The Mediation Process

Thinkstock / Stockbyte / Thinkstock

Family mediation is a way for couples to settle issues arising from a breakup without having to bring the dispute to court. A neutral mediator helps the couple reach a fair agreement on the issues submitted to the mediator.

 

Important! This article deals only with mediation by a certified mediator

To find a mediator, use the government online search tool. You can also contact your local courthouse or l’Association de médiation familiale du Québec

 

Mediation is . . .

a way to help couples agree on these issues:

 It is usually a voluntary process: either spouse can refuse to participate in mediation or end the mediation sessions at any time without giving a reason.

 

Mediation is not . . .

  • psychological help 
  • couples therapy
  • a way to save the marriage

Also, mediation is not for everyone. For example, experts don't recommend family mediation if either spouse is in one of these situations:

  • is a victim of family violence
  • has a mental illness

 

Mediator's Role

The mediator helps the couple reach a fair agreement on the subjects discussed during mediation.

To do this, the mediator has these responsibilities:

  • make sure both spouses have a chance to explain their needs and wishes
  • make sure everyone is respectful and both spouses are treated equally during the mediation sessions
  • help the couple put their children's needs first

 

The mediator cannot do these things:

  • make decisions for the couple (because mediators are not judges)
  • represent one of the spouses
  • take one spouse's side
  • give legal opinions

 

The mediator can do these things:

  • end the mediation at any time if the session is not going well
  • suggest that the spouses meet with a legal professional if they need a legal opinion on one of the topics discussed
  • give general legal information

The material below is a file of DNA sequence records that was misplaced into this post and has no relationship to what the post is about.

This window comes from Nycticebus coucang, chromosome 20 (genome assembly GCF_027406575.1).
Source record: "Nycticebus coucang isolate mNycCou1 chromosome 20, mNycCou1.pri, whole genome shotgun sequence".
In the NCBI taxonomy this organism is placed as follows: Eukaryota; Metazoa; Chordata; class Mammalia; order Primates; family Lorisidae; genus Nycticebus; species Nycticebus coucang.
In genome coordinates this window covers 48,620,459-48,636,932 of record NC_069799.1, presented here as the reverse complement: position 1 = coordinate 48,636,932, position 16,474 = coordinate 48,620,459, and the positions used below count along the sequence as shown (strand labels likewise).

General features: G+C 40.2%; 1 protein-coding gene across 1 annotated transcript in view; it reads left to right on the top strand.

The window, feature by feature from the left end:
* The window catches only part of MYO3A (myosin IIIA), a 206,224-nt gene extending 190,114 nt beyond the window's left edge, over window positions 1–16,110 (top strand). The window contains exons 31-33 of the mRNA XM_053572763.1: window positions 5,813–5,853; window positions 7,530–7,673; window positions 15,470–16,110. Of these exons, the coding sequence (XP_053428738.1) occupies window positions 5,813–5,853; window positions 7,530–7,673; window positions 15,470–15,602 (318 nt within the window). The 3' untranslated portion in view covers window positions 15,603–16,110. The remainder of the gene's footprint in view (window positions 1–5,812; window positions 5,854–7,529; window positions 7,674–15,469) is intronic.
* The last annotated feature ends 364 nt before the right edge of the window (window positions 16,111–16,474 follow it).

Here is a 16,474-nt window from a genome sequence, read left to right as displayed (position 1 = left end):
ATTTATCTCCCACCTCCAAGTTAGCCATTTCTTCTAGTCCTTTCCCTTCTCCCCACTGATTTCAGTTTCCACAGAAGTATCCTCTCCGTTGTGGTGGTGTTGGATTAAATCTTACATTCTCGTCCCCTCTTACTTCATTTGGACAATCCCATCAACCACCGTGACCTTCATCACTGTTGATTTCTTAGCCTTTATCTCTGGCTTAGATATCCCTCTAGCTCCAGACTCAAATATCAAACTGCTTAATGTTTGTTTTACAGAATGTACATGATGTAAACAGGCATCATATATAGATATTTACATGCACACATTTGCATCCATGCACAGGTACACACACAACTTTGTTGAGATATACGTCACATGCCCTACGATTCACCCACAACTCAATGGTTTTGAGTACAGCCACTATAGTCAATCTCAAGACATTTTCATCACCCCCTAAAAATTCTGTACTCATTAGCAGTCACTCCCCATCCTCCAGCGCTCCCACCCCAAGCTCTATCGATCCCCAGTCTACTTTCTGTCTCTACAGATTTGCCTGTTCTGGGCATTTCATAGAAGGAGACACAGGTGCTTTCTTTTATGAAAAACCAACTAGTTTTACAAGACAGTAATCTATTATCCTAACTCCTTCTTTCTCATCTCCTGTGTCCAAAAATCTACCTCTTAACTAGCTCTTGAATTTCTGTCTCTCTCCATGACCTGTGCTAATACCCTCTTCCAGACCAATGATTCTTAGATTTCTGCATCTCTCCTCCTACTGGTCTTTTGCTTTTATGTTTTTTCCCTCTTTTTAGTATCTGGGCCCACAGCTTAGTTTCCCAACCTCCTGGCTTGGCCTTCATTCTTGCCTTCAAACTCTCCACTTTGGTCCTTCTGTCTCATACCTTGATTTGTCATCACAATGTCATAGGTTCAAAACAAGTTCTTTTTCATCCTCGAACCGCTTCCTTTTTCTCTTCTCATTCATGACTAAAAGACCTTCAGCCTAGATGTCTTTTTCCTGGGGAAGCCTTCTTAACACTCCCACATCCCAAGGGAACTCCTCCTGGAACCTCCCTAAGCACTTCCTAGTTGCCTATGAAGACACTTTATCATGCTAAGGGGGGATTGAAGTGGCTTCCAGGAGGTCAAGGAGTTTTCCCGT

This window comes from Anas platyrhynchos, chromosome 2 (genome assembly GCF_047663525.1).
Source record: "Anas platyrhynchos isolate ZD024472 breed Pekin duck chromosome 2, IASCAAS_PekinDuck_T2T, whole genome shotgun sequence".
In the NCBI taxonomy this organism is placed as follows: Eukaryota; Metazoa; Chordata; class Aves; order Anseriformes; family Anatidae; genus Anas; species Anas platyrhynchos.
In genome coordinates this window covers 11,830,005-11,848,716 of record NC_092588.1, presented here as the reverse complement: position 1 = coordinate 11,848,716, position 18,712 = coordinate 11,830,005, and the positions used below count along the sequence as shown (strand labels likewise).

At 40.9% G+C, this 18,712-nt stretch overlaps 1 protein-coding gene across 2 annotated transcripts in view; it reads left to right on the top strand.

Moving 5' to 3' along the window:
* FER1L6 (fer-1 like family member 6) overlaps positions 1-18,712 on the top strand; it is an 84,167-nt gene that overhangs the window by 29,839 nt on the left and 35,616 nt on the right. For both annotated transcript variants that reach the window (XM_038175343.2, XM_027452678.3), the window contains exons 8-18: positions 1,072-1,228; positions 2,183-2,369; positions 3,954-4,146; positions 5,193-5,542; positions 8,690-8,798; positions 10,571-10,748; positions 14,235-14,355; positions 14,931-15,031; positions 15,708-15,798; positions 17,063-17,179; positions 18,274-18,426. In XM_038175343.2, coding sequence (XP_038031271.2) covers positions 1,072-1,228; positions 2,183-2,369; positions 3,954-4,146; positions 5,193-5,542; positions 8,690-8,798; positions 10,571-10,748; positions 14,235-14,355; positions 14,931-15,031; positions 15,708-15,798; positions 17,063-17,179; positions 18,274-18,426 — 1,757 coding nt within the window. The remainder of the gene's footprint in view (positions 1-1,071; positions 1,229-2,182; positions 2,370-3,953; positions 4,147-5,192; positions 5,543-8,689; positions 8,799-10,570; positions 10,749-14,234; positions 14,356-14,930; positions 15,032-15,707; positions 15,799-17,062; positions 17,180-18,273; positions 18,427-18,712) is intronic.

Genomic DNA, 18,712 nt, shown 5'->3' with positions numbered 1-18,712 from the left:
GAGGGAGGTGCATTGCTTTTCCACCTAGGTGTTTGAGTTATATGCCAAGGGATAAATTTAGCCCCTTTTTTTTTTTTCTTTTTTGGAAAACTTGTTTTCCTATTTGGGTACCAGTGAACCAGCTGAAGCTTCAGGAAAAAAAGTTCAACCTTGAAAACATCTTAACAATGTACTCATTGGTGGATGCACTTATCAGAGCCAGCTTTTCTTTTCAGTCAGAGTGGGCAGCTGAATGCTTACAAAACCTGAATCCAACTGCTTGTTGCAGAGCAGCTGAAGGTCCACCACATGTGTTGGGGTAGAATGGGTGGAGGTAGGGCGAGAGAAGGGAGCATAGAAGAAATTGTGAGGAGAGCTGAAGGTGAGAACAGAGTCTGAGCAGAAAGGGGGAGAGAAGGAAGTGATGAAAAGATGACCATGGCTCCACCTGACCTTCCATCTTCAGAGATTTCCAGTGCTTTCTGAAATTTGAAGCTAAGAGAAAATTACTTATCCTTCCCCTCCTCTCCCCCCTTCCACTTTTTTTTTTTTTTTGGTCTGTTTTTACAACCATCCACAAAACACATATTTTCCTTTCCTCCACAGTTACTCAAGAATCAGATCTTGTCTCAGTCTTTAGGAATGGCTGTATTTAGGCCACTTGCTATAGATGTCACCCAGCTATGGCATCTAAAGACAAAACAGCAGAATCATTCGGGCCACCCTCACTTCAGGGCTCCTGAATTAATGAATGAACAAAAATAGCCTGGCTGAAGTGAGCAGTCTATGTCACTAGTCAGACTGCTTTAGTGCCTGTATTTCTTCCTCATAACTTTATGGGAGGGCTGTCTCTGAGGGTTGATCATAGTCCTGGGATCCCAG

Preparing for Mediation

To prepare for mediation, the couple can

  • meet with a lawyer or notary individually to learn about their rights and obligations,
  • gather all documents that might be useful to them or to the mediator, such as tax returns, and  
  • write down what they disagree on and why.

 

The Three Steps in the Mediation Process

The spouses are not allowed to have a lawyer with them during the mediation sessions. However, they can meet with a lawyer or notary before, during or after the mediation process to get legal advice.

Mediation usually involves three steps:

 

1. Evaluation

During the evaluation step, the mediator does the following:

  • explains the mediation process and its role to the couple
  • evaluates the situation of the couple and their children
  • helps to decide which topics should be discussed
  • plans the next mediation sessions
  • asks the couple to sign a mediation contract, which outlines the rules for the mediation

 

2. Negociation

In the sessions that follow, the mediator tries to help the couple agree on the specific points raised.

Anything said or written down during mediation is confidential and can’t be repeated in court if mediation doesn’t work. 

 

3. Preparation of a Report on Points of Agreement

After the sessions are over, the mediator writes a report on all the points the couple agrees on.

 

The Report

  • is usually a list of points on which the couple agrees

  • is not very detailed or specific

  • does not oblige the couple to follow it because it's not a contract or a court decision

The spouses should not sign the report. If they do, it could be considered a contract that they are forced to follow. It is not a good idea to sign the report because it is not written in a way that protects them or prevents misunderstandings.  

This is why the mediator recommends that the spouses consult a lawyer or notary to convert the report into a draft agreement, which will later be filed in court and eventually become a decision of the court.

Important !
This article explains in a general way the law that applies in Quebec. This article is not a legal opinion or legal advice. To find out the specific rules for your situation, consult a lawyer or notary.